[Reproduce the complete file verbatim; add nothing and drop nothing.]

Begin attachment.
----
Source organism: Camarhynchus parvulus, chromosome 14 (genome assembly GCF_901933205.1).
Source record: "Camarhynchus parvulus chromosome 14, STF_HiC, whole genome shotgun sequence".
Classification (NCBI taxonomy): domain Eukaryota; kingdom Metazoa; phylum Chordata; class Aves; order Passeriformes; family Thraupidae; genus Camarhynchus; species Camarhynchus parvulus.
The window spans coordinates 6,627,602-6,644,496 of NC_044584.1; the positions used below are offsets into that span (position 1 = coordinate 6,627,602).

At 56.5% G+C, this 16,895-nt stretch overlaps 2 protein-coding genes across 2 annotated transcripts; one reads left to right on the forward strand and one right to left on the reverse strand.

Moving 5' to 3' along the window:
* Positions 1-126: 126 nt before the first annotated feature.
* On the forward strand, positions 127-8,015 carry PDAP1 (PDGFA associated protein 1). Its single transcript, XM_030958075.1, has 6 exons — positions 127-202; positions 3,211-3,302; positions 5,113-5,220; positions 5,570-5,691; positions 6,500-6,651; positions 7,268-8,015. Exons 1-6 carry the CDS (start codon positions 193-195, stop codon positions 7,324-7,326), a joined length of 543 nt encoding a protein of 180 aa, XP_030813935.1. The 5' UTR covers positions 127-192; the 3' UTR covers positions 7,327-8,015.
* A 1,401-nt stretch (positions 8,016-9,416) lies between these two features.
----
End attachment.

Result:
Source organism: Camarhynchus parvulus, chromosome 14 (genome assembly GCF_901933205.1).
Source record: "Camarhynchus parvulus chromosome 14, STF_HiC, whole genome shotgun sequence".
Classification (NCBI taxonomy): domain Eukaryota; kingdom Metazoa; phylum Chordata; class Aves; order Passeriformes; family Thraupidae; genus Camarhynchus; species Camarhynchus parvulus.
The window spans coordinates 6,627,602-6,644,496 of NC_044584.1; the positions used below are offsets into that span (position 1 = coordinate 6,627,602).

At 56.5% G+C, this 16,895-nt stretch overlaps 2 protein-coding genes across 2 annotated transcripts; one reads left to right on the forward strand and one right to left on the reverse strand.

Moving 5' to 3' along the window:
* Positions 1-126: 126 nt before the first annotated feature.
* On the forward strand, positions 127-8,015 carry PDAP1 (PDGFA associated protein 1). Its single transcript, XM_030958075.1, has 6 exons — positions 127-202; positions 3,211-3,302; positions 5,113-5,220; positions 5,570-5,691; positions 6,500-6,651; positions 7,268-8,015. Exons 1-6 carry the CDS (start codon positions 193-195, stop codon positions 7,324-7,326), a joined length of 543 nt encoding a protein of 180 aa, XP_030813935.1. The 5' UTR covers positions 127-192; the 3' UTR covers positions 7,327-8,015.
* A 1,401-nt stretch (positions 8,016-9,416) lies between these two features.